VoR: At the lecture you talked a lot about global economy, tendencies. In your opinion what are the main tendencies at global startup market now?
Meyer: I think we've very much in moved into the second half of the cycle. It is less about the consumer internet and more about how business is transformed with digital technology. So we are very focused on how enterprises are engaging with these disruptive economic models and that's what is universally.
No matter where you go in the world it is not about a new application on my i phone. It is really about what the financial services, business, the retailer are they engaging with digital. Technology is a layer which is transforming all industries.
The next 30 years will be about this creation of the new common sense. So by the time you are thirty years older than now you will live in a completely different way, the way that you're interacting by products from your food store, the way you deal with your money issues, your health care, and the books you read. All of this is going to happen in a completely different way.
It is driven by the fact that you have become a digital person yourself, but it really driven by the fact that now the established industries are able to engage with you. We are in that second half of the cycle which is about society transforms it because of these disruptive economic models.
That's important but it needs to happen such that economic growth works for everyone. If we're late into the cycle then basically a couple of people get wealthy. If we focus o it now early together we grow the economy and more people benefit from this and the prosperity ripples throughout society.
It is really a question - are we going to wait around and make like rich people get richer or we are going to say that all of the society needs to benefit from this and that lives people up, gives economic opportunity - basically more people get wealthy that way.
VoR: What kind of startups will be relevant in the future?
Meyer: I think startups will be relevant that understand that corporate need to engage with them, they find the easy way of interlocking with those corporate. A lot of that will be done through API's; most industries will have to understand the data of customers.
If I were setting the startup today I will be looking at data analytics, big data place and API, internet things place which basically are connecting the different devices we have, the different ways we interact with businesses. Those are the kinds of areas I would be focusing on.
VoR: If I got you right big corporations now should work with startupers?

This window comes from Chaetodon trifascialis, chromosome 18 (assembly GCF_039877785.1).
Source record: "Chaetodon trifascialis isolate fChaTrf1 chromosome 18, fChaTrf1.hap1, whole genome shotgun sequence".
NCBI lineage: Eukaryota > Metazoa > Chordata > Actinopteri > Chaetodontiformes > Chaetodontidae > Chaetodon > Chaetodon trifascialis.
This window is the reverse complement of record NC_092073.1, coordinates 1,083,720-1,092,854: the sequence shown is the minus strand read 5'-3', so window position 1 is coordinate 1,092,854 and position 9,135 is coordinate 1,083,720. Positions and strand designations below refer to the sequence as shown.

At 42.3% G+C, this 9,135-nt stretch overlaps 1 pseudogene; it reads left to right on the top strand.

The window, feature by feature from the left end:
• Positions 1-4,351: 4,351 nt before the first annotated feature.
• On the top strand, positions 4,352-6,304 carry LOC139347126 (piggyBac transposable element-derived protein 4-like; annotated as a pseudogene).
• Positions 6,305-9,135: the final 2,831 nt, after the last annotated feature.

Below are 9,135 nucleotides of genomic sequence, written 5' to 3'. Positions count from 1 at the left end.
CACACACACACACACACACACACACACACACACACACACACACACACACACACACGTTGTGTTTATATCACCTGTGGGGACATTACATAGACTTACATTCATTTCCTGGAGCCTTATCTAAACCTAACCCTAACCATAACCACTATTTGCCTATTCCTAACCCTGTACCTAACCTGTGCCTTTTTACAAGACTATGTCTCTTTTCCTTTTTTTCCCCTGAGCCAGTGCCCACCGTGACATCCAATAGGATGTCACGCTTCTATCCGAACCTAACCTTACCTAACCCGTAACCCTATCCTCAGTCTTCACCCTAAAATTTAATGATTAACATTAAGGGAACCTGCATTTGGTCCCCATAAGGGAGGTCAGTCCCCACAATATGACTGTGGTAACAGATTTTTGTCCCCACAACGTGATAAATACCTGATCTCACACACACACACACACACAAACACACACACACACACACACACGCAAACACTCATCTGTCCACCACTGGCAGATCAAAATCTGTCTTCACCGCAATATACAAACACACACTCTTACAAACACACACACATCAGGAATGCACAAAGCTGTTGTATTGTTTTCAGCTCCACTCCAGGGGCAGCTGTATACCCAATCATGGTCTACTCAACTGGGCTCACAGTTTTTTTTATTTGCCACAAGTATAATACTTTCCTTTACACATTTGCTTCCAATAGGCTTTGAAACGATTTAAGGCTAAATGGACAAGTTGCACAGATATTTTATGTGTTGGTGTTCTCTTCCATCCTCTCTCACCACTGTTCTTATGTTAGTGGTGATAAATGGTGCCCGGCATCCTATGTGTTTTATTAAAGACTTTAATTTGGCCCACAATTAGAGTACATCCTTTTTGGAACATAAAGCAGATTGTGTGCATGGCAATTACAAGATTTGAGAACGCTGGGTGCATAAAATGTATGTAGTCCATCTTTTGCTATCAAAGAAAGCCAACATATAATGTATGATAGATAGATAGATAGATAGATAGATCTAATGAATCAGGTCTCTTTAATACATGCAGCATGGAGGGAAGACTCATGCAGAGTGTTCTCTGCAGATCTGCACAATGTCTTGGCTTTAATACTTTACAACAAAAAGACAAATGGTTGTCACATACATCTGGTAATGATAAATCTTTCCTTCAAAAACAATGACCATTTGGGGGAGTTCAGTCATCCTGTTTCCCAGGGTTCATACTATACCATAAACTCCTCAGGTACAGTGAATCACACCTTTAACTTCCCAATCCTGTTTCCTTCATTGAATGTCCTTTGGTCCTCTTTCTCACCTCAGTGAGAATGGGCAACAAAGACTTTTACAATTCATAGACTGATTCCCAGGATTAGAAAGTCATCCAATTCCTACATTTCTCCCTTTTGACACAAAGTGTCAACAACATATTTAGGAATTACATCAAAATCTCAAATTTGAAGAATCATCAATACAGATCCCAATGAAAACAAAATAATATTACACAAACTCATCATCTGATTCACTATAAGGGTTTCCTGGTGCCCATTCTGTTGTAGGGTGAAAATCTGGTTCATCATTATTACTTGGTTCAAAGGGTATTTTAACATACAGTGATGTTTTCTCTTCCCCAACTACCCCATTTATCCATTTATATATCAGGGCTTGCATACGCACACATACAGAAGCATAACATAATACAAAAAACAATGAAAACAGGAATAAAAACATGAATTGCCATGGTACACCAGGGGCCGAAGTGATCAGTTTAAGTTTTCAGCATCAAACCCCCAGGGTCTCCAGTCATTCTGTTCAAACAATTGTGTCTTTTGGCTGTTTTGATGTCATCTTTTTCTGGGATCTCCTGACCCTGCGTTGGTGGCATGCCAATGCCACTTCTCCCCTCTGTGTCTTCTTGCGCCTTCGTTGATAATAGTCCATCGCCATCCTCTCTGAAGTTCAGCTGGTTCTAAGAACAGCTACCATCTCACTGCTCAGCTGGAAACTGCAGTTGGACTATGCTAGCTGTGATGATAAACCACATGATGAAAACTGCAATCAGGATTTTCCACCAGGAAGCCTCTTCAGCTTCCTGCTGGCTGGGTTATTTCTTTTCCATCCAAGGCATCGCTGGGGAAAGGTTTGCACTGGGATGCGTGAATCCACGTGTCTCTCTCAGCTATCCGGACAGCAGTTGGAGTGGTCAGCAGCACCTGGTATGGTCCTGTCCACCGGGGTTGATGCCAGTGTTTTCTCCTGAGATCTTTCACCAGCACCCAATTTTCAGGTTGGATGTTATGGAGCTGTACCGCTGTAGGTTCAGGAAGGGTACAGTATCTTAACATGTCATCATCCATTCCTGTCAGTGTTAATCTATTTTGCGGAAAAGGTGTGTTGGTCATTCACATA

Meyer: Absolutely. We should have the corporate here; the big industries should be on an event like this to learn about the future.
VoR: So in your opinion the future is after the individual businessmen?
Meyer: The start-ups, small, fast-growing technology enables startups, they bring applications, products and services that the large businesses need but they don't know how to innovate themselves. So Goliath needs to find David and David needs to hawk on the back of the Goliath.
I'm not talking about Goliath buying David or Goliath investing money but Goliath has customers. Entrepreneurs have a choice - do they disrupt the industry or do they engage it. But what we see here today is people who will be entrepreneurs.
Whether we have this fest today - they are going to do it. They really dont need us to bring them together. It is either harder or easier, either they find a local out-a-root or they go to Palo Alto. If I'm like running Ashan in Moscow I would say "I need to have a conversation with a couple of entrepreneurs, because they know things about the future.
I need to go what we refer us to Entrepreneur country with humility and some respect for these entrepreneurs who are going to solve some of the big problems". That's what I think needs to happen. Maybe it is happening and I just don't know.
VoR: What is the key feature of the successful startuper?
Meyer: Successful entrepreneurs - no big secret actually. It is obsession. You can call it perseverance of they are much focused, they give their life totally to solving the problem. Unfortunately a lot of them get fat, get divorced, and get sick. It is no good; I'm not saying it is positive. But they are so
Source: Voice of Russia